Saxifraga cuneifolia

Saxifraga cuneifolia, the lesser Londonpride,[2] shield-leaved saxifrage or spoon-leaved saxifrage, is a herbaceous perennial plant belonging to the Saxifragaceae family.

Saxifraga cuneifolia
Saxifragaceae - Saxifraga cuneifolia-1
Scientific classification
Kingdom: Plantae
Clade: Angiosperms
Clade: Eudicots
Order: Saxifragales
Family: Saxifragaceae
Genus: Saxifraga
Species:
S. cuneifolia
Binomial name
Saxifraga cuneifolia
Synonyms[1]
  • Saxifraga cuneifolia subsp. robusta D.A. Webb

Etymology

Saxifraga cuneifolia was first described by Carl Linnaeus in the 1759 10th edition of Systema Naturae. The Latin word "Saxifraga" means literally "stone-breaker", from Latin "saxum" meaning "stone" + "frangere" meaning "to break". It is usually explained by reference to certain saxifrages' ability to settle in the cracks of rocks. The species' Latin epithet cuneifolia means “wedge-shaped leaves”.

Description

Saxifraga cuneifolia reaches on average 10–25 centimetres (4–10 in) in height.[3] The stem is woody and creeping. The leaves are alternate and arranged in a basal rosette. They are fleshy and slightly leathery, wedge-shaped, obovate or roundish and notched on the margins. The flowers are gathered in a loose and irregularly branched inflorescence, with 5-15 flowers.[3] The five petals are white, 2.5 to 4 mm long.[3] The flowering period extends from May through July.[3] Pollination is by insects. The fruit is a capsule.

Distribution

Lesser Londonpride is a native of the mountains of central and southern Europe, from northwestern Spain over the Pyrenees, the Cevennes, the Alps and the Apennines, up to the eastern and southern Carpathians and the north of Croatia and Bosnia-Herzegovina.[3]

Habitat

This plant grows in woods (mainly beech or chestnut), on shaded rocks and boulders. It occurs mainly in humid areas with humus rich soil, at an altitude of 400–1,600 metres (1,300–5,200 ft) above sea level.[3]

References

  1. ^ Synonyms in Anthos
  2. ^ "BSBI List 2007". Botanical Society of Britain and Ireland. Archived from the original (xls) on 2015-01-25. Retrieved 2014-10-17.
  3. ^ a b c d e f Pignatti S. - Flora d'Italia – Edagricole – 1982. Vol. I, pag. 509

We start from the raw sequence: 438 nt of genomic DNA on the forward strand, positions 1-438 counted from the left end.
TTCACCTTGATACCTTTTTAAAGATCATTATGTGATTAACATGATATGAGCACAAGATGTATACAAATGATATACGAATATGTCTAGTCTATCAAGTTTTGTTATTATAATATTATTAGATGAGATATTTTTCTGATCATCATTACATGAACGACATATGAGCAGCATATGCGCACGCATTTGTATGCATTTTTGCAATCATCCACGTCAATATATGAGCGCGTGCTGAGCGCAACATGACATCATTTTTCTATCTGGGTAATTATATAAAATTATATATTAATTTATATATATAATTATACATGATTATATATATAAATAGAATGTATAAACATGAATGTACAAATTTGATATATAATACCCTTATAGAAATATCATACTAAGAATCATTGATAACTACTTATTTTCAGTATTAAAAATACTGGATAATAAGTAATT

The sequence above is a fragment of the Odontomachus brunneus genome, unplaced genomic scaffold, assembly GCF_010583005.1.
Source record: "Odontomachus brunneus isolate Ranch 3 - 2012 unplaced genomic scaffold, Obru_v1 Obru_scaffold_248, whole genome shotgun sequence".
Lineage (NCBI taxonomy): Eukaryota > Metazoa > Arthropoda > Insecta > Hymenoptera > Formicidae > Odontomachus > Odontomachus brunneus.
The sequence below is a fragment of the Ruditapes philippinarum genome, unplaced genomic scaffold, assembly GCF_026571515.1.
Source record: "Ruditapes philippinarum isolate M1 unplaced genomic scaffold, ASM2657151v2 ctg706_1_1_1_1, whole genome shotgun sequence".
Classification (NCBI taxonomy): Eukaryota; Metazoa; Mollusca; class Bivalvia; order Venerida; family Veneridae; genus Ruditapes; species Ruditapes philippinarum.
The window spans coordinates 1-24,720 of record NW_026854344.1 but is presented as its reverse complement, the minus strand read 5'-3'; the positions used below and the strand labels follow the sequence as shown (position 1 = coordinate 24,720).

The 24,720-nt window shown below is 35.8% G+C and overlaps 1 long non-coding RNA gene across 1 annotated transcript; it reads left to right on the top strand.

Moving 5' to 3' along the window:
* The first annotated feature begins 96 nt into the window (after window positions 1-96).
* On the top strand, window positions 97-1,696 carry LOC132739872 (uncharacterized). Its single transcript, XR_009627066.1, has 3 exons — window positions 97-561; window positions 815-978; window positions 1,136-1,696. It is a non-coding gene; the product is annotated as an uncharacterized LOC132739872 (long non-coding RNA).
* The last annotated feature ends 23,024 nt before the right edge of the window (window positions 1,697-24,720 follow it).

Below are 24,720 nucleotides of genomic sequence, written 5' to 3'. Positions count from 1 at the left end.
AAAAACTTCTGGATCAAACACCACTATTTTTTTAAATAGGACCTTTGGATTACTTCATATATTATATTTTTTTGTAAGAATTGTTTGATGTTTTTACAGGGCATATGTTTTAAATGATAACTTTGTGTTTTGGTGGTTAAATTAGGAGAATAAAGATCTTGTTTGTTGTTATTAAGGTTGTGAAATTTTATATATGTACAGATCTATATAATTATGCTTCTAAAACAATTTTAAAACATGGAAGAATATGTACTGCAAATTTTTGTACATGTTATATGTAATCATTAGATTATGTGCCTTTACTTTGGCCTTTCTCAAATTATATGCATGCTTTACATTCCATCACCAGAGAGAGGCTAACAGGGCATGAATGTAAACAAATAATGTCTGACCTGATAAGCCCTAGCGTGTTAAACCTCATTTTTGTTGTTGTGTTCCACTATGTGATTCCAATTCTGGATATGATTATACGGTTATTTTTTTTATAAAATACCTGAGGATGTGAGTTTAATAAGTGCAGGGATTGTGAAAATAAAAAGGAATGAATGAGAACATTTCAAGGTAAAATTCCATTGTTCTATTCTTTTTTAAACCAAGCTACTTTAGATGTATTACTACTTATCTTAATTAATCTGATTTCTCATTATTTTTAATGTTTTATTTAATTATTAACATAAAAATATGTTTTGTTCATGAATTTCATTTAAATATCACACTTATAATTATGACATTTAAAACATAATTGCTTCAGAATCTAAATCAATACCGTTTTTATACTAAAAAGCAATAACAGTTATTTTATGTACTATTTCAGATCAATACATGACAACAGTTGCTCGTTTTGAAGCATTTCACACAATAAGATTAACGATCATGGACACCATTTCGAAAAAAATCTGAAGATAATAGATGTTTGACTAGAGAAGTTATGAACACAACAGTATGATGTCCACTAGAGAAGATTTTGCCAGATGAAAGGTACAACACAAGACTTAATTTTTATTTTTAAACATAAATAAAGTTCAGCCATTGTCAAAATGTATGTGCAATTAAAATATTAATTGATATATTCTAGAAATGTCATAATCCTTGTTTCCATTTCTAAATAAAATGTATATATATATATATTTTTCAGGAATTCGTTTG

External links

10th edition of Systema Naturae

The 10th edition of Systema Naturae is a book written by Swedish naturalist Carolus Linnaeus and published in two volumes in 1758 and 1759, which marks the starting point of zoological nomenclature. In it, Linnaeus introduced binomial nomenclature for animals, something he had already done for plants in his 1753 publication of Species Plantarum.

List of the vascular plants of Britain and Ireland 4

This page covers a group of dicotyledon families (Brassicaceae to Saxifragaceae). For the background to this list see parent article List of the vascular plants of Britain and IrelandStatus key: * indicates an introduced species and e indicates an extinct species.

London Pride

London Pride may refer to:

London Pride (beer), a bitter brewed by Fuller, Smith and Turner

London Pride (morris dance), a morris dance in various traditions, and the tune that it goes to (earlier than Noël Coward's)

London Pride (novel), a novel by Mary Elizabeth Braddon

London Pride (film), a 1920 British silent film

"London Pride" (song), a 1941 song written by Noël Coward during the Blitz of World War II

London Pride (sculpture), by Frank Dobson, on London's South Bank

Saxifraga

Saxifraga is the largest genus in the family Saxifragaceae, containing about 440 species of holarctic perennial plants, known as saxifrages or rockfoils. The Latin word saxifraga means literally "stone-breaker", from Latin saxum ("rock" or "stone") + frangere ("to break"). It is usually thought to indicate a medicinal use for treatment of urinary calculi (known as kidney stones), rather than breaking rocks apart.The genera Saxifragopsis (strawberry saxifrage), and Saxifragella are sometimes included in Saxifraga. In recent DNA based phylogenetic analyses of the Saxifragaceae, the former sections Micranthes and Merkianae are shown to be more closely related to the Boykinia and Heuchera clades, and the most recent floras separate these groups as the genus Micranthes.

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